Plenty on our plate the rest of the week....(1-29-13)
It looks like a very busy end to the month of January with plenty on central New York’s weather plate. This is a summary of what we will be watching over the next 3 days.Here comes the warmth! A storm system cranking up over the middle of the country has already brought record warmth to the middle of the country. I believe it was Tulsa that set an all-time January record high temperature Monday afternoon. As of late morning Tuesday it was already 60 in Chicago and nearly 70 in St. Louis. That warmth is currently the fuel for a severe weather outbreak in the Plains and eventually lower Mississippi Valley. If you are checking this blog out on Tuesday evening, make sure you go to the Storm Prediction Center web site with the latest on the outbreak.
We’re fairly confident that it is going to be very warm here in central New York Wednesday, likely breaking the record high of 54 set back in 2006. It is actually one of the lower record highs of all the surrounding days on the calendar. In the weather office this is what we call “a record waiting to be broken.” Now it is a matter of just how warm we do get. Although we are forecasting mid to upper 50s, we certainly can’t rule out 60 degree weather given the air mass upstream. Our computer guidance is offering a wide array of temperatures for tomorrow. Some of our in house models say that mid 60s are possible while some other higher resolution models say it will be tough to get past 50 degrees. We are taking the middle ground at this point.Gone with the wind. The storm that is developing in the middle of the country is going to help to create some very strong winds in the lower atmosphere. We’ve been watching what the computer models are saying and the NAM, in particular, is forecasting hurricane force winds just a few thousand feet above the ground. Luckily, this time of year we are under what is called an ‘inversion’ where temperatures in the lower atmosphere increase with height. This is the opposite of how the lower atmosphere normally works and can keep strong winds aloft from making it down to the ground. That being said, I wouldn’t be surprised if the hilltops across central New York Wednesday see winds gusting past 50 mph since any higher elevation above 1500 feet is going to be closer to the core of strong winds aloft.
For the rest of us (in lower elevations), there are two periods we have to watch out for with the potential for strong winds. First, there is Wednesday evening. A cold front will come through with heavier rain and even some thunder. This type of ‘convective’ precipitation has a way of breaking through the inversion and mixing the strong winds down.Second, once the cold front comes through and we start to cool we have another chance to break through the inversion. Winds aloft won’t be as strong at this time (later Wednesday night/Thursday) compared to the daylight Wednesday but we could see plenty of winds gusting to 50 mph or greater. Wind advisories are up for the counties bordering Lake Ontario Wednesday evening through Thursday morning. It would not be a stretch to see the advisories extended through other parts of central New York.A hard rain is going to fall... The models are keying in on a period of steadier rain late Wednesday afternoon and evening and central New York could be right on the edge of some very heavy rain. Some of the models have even suggested rainfall totals approaching 2 inches close to and southeast of Syracuse. Given the frozen ground, this rain would run off and could cause a flooding concern. The only flood watches out close to us are for Otsego and Delaware counties.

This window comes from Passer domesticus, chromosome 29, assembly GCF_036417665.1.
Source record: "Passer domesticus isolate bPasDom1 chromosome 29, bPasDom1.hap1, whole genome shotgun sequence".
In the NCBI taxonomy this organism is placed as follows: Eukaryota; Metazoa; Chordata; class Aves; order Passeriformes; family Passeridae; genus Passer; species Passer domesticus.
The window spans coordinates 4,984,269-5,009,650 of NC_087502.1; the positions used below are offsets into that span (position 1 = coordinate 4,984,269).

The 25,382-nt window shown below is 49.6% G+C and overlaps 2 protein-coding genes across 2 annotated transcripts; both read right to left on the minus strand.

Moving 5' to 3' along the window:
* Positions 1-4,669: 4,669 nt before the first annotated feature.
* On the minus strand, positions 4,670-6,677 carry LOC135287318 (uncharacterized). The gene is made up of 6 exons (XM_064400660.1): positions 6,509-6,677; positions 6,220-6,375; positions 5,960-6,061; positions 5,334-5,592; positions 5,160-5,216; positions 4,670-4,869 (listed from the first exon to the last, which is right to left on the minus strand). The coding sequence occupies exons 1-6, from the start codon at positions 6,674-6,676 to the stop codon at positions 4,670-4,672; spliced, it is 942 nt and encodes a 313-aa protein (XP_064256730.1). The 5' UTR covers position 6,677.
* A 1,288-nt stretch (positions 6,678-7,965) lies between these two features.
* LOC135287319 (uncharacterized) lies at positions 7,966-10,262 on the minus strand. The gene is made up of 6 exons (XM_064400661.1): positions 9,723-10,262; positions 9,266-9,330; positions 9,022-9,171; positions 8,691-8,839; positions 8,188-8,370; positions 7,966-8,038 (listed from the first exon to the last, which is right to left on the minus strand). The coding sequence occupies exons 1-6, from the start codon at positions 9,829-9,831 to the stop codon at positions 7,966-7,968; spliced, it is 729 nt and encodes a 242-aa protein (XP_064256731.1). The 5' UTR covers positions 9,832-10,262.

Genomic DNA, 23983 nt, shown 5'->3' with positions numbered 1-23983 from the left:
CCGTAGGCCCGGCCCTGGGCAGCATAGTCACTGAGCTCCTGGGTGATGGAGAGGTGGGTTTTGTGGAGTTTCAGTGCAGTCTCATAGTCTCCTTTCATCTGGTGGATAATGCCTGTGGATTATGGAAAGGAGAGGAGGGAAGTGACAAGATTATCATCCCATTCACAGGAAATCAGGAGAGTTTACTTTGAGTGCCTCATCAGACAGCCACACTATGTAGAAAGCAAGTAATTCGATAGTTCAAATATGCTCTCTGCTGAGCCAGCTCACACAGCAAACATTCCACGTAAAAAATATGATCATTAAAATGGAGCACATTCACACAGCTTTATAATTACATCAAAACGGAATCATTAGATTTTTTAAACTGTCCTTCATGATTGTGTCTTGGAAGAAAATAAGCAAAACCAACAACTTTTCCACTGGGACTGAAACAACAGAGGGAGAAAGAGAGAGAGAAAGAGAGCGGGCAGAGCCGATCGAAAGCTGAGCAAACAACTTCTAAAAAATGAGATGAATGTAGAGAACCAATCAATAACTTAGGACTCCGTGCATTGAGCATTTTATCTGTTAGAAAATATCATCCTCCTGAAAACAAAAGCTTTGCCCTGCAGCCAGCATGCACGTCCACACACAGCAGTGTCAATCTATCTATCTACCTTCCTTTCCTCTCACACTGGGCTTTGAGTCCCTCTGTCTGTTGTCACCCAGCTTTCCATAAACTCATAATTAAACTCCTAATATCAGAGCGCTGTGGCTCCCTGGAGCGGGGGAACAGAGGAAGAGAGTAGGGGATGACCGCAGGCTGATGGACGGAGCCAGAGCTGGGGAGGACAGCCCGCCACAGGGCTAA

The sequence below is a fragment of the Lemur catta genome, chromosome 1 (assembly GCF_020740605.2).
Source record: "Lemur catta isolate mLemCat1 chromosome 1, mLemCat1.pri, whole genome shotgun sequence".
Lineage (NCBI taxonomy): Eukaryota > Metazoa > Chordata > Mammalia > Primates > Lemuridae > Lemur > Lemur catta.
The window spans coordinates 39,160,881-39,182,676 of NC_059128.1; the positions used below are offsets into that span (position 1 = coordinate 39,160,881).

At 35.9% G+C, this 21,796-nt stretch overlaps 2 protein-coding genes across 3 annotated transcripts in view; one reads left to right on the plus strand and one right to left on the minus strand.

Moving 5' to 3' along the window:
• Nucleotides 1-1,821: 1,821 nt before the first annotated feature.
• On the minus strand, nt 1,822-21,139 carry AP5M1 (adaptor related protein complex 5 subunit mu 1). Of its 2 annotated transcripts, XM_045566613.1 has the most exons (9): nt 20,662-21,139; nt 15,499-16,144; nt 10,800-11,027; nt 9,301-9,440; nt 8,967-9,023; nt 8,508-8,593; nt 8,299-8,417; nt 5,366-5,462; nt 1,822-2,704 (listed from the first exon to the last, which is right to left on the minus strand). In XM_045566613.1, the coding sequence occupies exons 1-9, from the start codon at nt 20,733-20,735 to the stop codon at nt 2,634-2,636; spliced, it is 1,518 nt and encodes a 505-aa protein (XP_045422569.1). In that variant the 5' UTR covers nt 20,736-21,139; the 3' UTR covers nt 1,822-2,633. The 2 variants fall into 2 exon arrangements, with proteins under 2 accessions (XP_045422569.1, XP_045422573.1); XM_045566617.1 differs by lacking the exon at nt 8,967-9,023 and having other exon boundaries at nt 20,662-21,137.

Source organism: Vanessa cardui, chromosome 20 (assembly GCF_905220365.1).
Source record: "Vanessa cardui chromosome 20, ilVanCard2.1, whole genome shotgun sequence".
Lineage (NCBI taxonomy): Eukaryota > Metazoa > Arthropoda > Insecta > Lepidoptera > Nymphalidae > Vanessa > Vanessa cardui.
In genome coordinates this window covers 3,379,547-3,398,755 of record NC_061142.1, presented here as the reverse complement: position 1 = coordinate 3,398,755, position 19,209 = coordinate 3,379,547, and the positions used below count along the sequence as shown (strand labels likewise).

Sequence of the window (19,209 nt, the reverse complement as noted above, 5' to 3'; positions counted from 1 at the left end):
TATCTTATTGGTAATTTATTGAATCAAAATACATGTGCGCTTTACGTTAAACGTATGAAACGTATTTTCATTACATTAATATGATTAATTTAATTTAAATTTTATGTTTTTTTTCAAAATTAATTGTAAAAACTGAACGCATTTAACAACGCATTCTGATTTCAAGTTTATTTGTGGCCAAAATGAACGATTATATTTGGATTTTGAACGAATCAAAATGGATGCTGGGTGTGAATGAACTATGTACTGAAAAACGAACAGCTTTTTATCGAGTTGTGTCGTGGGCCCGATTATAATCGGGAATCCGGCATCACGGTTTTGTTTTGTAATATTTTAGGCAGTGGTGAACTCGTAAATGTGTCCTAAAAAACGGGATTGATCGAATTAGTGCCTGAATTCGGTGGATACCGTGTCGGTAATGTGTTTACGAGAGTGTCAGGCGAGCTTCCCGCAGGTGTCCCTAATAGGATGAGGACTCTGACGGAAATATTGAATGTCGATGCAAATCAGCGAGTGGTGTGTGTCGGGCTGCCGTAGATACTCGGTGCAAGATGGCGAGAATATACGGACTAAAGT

And don’t forget the lake effect. Oh, by the way, colder air will rush in behind the cold front which opens the door back up for lake effect. The models have been very consistent the last few days in saying the winds throughout Thursday will be strong and generally out of the west. that puts areas east of Lake Ontario and, in particular, the Tug Hill at greatest risk for heavy snow. A lake effect snow watch was just issued for parts of Oswego, Lewis, and Jefferson counties as there continues to be good agreement from the computer models. The potential is there for a foot or more of snow from Thursday into Thursday night. Techinically, the watch is up through Saturday morniong. By the way, in spite of the cold weather, Lake Ontario’s temperature is still running above normal.
What about lake effect snow for us here in Syracuse? The same computer models that plaster areas east of the lake Thursday also turn the winds in the lower atmosphere into the northwest later Thursday night bringing the lake snows into the Syracuse area for the morning commute. At this point, that may be a little fast. If anything, so far this winter the models have been too quick to move squalls south into the Syracuse area. This far out in time let's just say the snow should more into Syracuse during the morning and then fine tune it as we get closer to Friday. There will be a lot going on in terms of record warmth, wind and rain in the short term but lets not lose sight of lake effect potential for Friday.So, as you can see, there is plenty to deal with between now and the end of the week. While this may not be enough detail for you, it should give you a rough idea of what to expect over the next three days and what to watch out for. Make sure you check back in with us over the next couple of days as the details sort themselves out.
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